Walking in the Valley of the Shadow, Part 4

A third thing I have been learning about ministering to people who are hurting, is that it is important to be praying for discretion and discernment; because sometimes listening is more helpful than speaking. A text that illustrates this well is Job 2:11-13 (NIV).

When Job’s three friends, Eliphaz the Temanite, Bildad the Shuhite and Zophar the Naamathite, heard about all the troubles that had come upon him [Job], they set out from their homes and met together by agreement to go and sympathize with him and comfort him. When they saw him from a distance, they could hardly recognize him; they began to weep aloud, and they tore their robes and sprinkled dust on their heads. Then they sat on the ground with him for seven days and seven nights. No one said a word to him, because they saw how great his suffering was.

Job had lost his wealth, his children, and was terribly ill. So shocking were his circumstances, his loss, and his appearance, that when his friends saw him, all they thought they could do was to join him in the ash heap and sit in silence. When we are giving care to people who are in pain, especially major pain, it is very wise to speak less and listen more. If only they had continued in that course of action and just let Job bare his soul! In typical male fashion, they attempted to solve the riddle of his affliction by interrogating him for the sin in Job’s life that brought this tragedy about. They thought they were helping him and defending God’s honor in doing so. But the opposite was true! God says to them in Job 42:7-8 (NIV)

After the LORD had said these things to Job, he said to Eliphaz the Temanite, “I am angry with you and your two friends, because you have not spoken the truth about me, as my servant Job has. So now take seven bulls and seven rams and go to my servant Job and sacrifice a burnt offering for yourselves. My servant Job will pray for you, and I will accept his prayer and not deal with you according to your folly. You have not spoken the truth about me, as my servant Job has.”

This is a very sobering passage for those of us who find ourselves in their place. We may think we are bring very helpful when in reality we are making things worse. This is why it is so crucial to seek discernment and discretion from God when caring for hurting people.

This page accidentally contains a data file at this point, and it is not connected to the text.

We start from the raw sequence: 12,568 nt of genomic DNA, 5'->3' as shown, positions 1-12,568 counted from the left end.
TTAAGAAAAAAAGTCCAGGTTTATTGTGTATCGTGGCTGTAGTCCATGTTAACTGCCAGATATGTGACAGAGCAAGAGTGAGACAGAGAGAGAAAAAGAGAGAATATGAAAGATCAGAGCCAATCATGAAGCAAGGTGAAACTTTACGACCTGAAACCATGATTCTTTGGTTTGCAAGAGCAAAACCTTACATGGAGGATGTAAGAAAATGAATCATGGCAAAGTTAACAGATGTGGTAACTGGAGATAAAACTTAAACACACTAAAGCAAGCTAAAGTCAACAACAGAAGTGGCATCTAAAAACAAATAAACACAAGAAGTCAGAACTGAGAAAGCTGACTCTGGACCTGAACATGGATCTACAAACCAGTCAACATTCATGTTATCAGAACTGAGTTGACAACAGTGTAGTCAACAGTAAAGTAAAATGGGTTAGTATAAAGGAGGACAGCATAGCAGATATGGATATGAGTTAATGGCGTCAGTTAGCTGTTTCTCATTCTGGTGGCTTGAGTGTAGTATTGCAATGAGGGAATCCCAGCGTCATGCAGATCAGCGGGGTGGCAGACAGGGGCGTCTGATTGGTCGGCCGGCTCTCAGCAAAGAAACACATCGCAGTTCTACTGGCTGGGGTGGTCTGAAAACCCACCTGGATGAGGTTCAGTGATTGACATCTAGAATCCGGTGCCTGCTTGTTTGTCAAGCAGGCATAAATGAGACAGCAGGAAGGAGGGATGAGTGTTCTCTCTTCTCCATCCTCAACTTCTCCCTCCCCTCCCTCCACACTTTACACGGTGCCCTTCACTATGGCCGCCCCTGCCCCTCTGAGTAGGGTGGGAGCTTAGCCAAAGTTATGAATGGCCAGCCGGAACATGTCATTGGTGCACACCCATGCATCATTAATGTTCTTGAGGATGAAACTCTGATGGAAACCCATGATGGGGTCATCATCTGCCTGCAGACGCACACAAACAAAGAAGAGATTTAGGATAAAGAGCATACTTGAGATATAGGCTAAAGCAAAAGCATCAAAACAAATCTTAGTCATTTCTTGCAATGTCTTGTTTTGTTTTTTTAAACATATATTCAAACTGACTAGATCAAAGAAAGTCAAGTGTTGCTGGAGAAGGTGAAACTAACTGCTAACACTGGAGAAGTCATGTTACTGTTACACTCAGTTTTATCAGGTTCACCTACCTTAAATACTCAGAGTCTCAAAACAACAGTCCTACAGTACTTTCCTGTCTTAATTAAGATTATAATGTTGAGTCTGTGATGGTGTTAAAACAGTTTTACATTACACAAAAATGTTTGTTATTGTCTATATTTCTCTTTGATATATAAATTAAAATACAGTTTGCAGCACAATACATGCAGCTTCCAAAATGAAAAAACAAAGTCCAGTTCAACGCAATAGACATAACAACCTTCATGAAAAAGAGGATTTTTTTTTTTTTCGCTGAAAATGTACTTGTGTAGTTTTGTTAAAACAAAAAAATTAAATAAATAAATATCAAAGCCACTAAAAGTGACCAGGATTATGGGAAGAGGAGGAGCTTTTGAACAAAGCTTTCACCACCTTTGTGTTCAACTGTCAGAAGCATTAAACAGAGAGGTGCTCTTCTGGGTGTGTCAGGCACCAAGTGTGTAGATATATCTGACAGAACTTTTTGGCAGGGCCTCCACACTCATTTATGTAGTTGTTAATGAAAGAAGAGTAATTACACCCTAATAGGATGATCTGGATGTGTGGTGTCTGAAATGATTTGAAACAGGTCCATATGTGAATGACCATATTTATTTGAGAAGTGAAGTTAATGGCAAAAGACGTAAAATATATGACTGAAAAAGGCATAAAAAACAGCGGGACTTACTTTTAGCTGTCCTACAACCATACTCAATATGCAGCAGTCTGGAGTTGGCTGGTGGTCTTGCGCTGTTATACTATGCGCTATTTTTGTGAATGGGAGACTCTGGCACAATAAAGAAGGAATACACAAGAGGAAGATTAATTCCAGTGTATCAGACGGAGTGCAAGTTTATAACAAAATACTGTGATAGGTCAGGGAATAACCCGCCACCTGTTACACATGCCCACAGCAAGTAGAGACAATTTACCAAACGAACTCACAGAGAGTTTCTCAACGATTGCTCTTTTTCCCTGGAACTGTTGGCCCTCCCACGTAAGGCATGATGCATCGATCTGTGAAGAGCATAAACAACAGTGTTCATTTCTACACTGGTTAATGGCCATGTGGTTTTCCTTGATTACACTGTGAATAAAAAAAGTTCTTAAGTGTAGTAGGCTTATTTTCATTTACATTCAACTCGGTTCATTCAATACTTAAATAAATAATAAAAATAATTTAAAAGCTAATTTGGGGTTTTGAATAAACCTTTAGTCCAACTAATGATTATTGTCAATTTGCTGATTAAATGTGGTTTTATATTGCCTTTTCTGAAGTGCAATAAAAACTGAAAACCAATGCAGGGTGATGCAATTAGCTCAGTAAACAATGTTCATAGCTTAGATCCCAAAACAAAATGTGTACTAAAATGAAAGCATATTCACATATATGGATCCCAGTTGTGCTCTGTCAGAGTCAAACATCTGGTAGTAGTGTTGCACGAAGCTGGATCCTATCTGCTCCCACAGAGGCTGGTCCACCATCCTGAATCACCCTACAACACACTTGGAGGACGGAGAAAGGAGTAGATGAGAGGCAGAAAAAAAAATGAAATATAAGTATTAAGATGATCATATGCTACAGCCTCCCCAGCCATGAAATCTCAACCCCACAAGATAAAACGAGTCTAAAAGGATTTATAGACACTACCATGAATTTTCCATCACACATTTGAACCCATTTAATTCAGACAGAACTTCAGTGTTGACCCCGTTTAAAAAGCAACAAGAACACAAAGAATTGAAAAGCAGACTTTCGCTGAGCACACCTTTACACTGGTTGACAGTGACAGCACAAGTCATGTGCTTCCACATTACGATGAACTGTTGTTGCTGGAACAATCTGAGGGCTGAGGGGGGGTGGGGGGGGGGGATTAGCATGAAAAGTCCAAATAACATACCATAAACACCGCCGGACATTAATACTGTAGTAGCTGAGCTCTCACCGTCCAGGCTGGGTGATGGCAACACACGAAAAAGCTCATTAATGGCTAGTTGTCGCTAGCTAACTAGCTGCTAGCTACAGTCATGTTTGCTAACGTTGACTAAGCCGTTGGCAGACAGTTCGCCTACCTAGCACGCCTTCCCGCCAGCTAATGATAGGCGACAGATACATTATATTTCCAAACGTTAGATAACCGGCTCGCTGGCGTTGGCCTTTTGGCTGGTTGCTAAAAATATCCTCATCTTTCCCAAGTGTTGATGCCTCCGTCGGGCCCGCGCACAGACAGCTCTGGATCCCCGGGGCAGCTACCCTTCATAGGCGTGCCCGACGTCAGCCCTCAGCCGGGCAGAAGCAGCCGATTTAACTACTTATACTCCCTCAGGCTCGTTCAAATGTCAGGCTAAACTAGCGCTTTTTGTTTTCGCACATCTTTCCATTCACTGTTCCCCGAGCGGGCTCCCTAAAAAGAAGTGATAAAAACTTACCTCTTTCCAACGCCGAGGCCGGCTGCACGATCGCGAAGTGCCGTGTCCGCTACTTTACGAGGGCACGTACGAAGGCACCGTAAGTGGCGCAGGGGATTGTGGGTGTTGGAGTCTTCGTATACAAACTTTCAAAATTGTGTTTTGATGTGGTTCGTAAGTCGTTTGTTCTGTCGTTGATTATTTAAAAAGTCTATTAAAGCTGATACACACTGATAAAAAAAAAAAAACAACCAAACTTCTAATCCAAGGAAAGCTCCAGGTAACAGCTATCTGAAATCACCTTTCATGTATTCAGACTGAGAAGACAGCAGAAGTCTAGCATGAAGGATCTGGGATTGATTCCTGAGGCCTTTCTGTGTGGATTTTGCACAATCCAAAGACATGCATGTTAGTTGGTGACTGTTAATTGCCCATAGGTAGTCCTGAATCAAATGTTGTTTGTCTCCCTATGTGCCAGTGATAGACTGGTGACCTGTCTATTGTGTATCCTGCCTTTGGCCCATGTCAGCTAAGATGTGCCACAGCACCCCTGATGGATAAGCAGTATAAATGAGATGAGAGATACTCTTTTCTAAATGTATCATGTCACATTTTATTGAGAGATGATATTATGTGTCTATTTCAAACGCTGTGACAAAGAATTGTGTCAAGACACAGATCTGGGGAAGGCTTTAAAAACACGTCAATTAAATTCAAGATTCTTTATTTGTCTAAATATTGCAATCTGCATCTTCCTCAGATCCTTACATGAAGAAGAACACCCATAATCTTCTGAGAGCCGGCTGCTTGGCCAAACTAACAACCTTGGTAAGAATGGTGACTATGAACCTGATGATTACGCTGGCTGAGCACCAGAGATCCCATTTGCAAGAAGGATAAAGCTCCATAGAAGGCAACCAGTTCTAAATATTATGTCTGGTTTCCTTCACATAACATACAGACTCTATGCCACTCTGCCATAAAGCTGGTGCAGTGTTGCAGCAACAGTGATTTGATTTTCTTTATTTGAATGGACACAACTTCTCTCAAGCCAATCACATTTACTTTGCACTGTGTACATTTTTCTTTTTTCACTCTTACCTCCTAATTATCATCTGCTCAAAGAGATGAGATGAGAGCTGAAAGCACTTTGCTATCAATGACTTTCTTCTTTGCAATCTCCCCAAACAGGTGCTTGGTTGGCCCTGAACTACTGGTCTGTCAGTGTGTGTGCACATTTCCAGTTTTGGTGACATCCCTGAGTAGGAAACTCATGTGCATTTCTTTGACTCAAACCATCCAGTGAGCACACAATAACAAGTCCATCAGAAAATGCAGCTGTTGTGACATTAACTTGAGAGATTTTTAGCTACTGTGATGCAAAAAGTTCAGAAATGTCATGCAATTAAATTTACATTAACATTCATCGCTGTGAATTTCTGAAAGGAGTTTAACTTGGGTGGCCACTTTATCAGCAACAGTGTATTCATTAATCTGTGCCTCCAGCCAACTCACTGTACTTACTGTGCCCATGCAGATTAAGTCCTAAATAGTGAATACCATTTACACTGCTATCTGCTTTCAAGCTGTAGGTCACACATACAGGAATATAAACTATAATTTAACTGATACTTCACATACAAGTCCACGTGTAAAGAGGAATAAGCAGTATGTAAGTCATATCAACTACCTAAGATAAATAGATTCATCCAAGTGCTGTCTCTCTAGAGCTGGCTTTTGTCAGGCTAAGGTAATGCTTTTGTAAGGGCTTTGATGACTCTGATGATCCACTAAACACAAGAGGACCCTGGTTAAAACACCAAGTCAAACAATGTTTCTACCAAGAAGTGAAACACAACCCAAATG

Discernment is having perception or insight into a particular situation. Discernment helps us to recognize good from bad, right from wrong, and true from false. On the TV show NCIS (and virtually every other crime show), one of the tools that the investigators use to find clues is a special flashlight with an orange filter attached through which you look at what the flashlight is shining on. The combination of light and filter lets you see things that are otherwise invisible to the naked eye. Like that special light, divine wisdom brings discernment and insight into people and situations that ordinarily we might miss. We need discernment to know what God wants us to say or do.

Proverbs 5:1-2 says, My son, pay attention to my wisdom, listen well to my words of in-sight, that you may maintain discretion. Discretion is the wisdom to know when to speak or act and when to hold back. I find myself asking God for discretion a lot when I am talking with hurting people.

In response to part 3, Michelle (a rape/suicide survivor whom I am friends with) made this comment:

Actually these scripts [i.e., Psalm 13:1-2, Lamentations 5:20, Job 3:20-26, and Matthew 27:46] when presented right might be very helpful when the victim is ready to hear. When they start asking why these might be good. Once they get to understanding god didn’t do this to you. This is normal to ask and feel. When they reach a point of really searching for the answer not just asking the question knowing even these great men questioned why. In the end knowing you’re not alone in the question nor in receiving no direct answer could be helpful.

Michelle hit the nail on the head noting that these or other Scriptures “might be very helpful when the victim is ready to hear” (Italics mine). If they are ready, those Scriptures can be very powerful. If they are not ready to hear, you are better off not sharing them at that time. How are you going to know if they are really ready to hear? You need discernment. How do you know when it is right to share Scripture, ask questions, share your opinion, or just listen? You need to have discretion. Do not forget the warning of Job 42:7-8! There is a time for speaking and there is a time when you need to hold your tongue no matter how tempted you are to open your mouth. God will make it clear what the right thing to do or not do is. Be listening to Him for discernment and discretion. The truth of the matter is we need to remember that we are care givers, not cure givers. God wants us to give care. He alone can bring the cure.

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